Call Now To Schedule A Complimentary 15-minute Phone Consultation (248) 800-2548

Wagner Law
Wagner Law

Key Takeaways:

  • You are not legally required to hire an attorney to write your will or trust. However, it is very strongly advised that you do so.
  • People who write their own wills and trusts often make serious errors that negatively affect their estates and their heirs.
  • Having an attorney draft or review your estate planning documents is important for everyone, but it is especially important for those with complex estates (i.e., assets and properties that are difficult to contain in a standard will or a trust).
  • An estate planning attorney can direct you toward estate planning documents that meet your level of desired privacy. For example, they may guide more privacy-seeking clients away from wills (which are entered into the public record) and toward trusts (which can be kept private to some degree).
  • In conflicts between wills and trusts, the law often defers to the trust (though there are exceptions to this rule, such as cases in which an asset in question is not actually owned by a trust).

While wills and trusts are both subject to their own legal requirements to make them valid, legally enforceable documents, neither technically require an attorney to be involved. There is no law requiring you to hire an attorney to draft a will or a trust in order to make it valid.

However, it is very strongly advisable to have an attorney help you with the drafting of both wills and trusts. This is because an attorney will be far less likely to make or miss errors that can enormously complicate or even void wills and trusts.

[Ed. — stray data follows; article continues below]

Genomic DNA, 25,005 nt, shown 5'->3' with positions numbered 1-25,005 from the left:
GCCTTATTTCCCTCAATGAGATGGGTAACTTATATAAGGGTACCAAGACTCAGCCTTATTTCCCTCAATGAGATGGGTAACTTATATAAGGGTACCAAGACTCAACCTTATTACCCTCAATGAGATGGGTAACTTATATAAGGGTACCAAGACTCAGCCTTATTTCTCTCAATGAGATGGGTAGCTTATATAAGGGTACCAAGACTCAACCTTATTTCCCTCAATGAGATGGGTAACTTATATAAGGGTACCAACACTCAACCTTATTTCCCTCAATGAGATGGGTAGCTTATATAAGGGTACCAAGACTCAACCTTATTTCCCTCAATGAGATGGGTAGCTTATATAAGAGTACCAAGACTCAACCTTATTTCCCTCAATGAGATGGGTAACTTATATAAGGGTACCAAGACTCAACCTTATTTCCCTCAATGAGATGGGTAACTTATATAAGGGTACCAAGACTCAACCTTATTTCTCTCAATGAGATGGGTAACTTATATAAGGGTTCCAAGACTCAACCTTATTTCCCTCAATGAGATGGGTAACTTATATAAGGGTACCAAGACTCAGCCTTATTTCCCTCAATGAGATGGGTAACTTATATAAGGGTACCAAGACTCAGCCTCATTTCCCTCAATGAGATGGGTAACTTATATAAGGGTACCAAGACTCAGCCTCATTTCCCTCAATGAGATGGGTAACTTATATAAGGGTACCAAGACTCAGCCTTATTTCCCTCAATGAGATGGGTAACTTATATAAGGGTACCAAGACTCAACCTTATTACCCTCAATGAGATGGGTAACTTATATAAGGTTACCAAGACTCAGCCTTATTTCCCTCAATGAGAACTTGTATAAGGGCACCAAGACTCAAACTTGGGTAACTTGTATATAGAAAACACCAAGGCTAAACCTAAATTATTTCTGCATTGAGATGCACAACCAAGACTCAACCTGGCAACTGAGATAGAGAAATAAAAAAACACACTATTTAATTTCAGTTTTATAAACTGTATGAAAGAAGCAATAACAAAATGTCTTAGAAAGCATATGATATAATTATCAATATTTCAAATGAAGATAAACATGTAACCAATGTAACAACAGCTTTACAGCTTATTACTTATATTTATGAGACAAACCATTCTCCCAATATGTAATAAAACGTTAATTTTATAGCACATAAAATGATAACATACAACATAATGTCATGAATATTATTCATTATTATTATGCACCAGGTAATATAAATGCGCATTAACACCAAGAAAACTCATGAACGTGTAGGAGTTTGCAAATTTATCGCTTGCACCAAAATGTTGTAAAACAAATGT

When people come into my office with a will that has a problem, it’s almost always because the document was prepared by an individual layperson rather than with the help of an attorney.

Often, when I see “DIY wills”, or wills prepared by an individual for themselves, they have many common (and often serious) errors.

One of the main mistakes I see in self-prepared wills is that the will is not legally valid. Because the person preparing the will was not aware of the requirements of a will under Michigan law, the will does not meet those requirements in one or several ways.

I also see wills drafted with provisions that should not be drafted in a will, and instead belong elsewhere in another estate planning structure/document, or nowhere at all.

While it is understandable to want to draft a will yourself, to your own specifications to meet your own needs, it is far more difficult to do so than it appears. Those drafting their own wills often create unintended consequences by drafting their will in a way that they believe is most straightforward, but which is in fact either incorrect, delegitimizing, or complicating in other ways.

Laypeople may approach the drafting of their own wills by thinking of things point-by-point. They may think, “This is what I want to be done with this and that. This is who I want to be in charge of my estate,” and write accordingly.

Then, as they move into more complex issues like, “This is what I want done with my property”, and as it becomes time to draft heirs, they often make mistakes that complicate the estate execution process for all parties involved.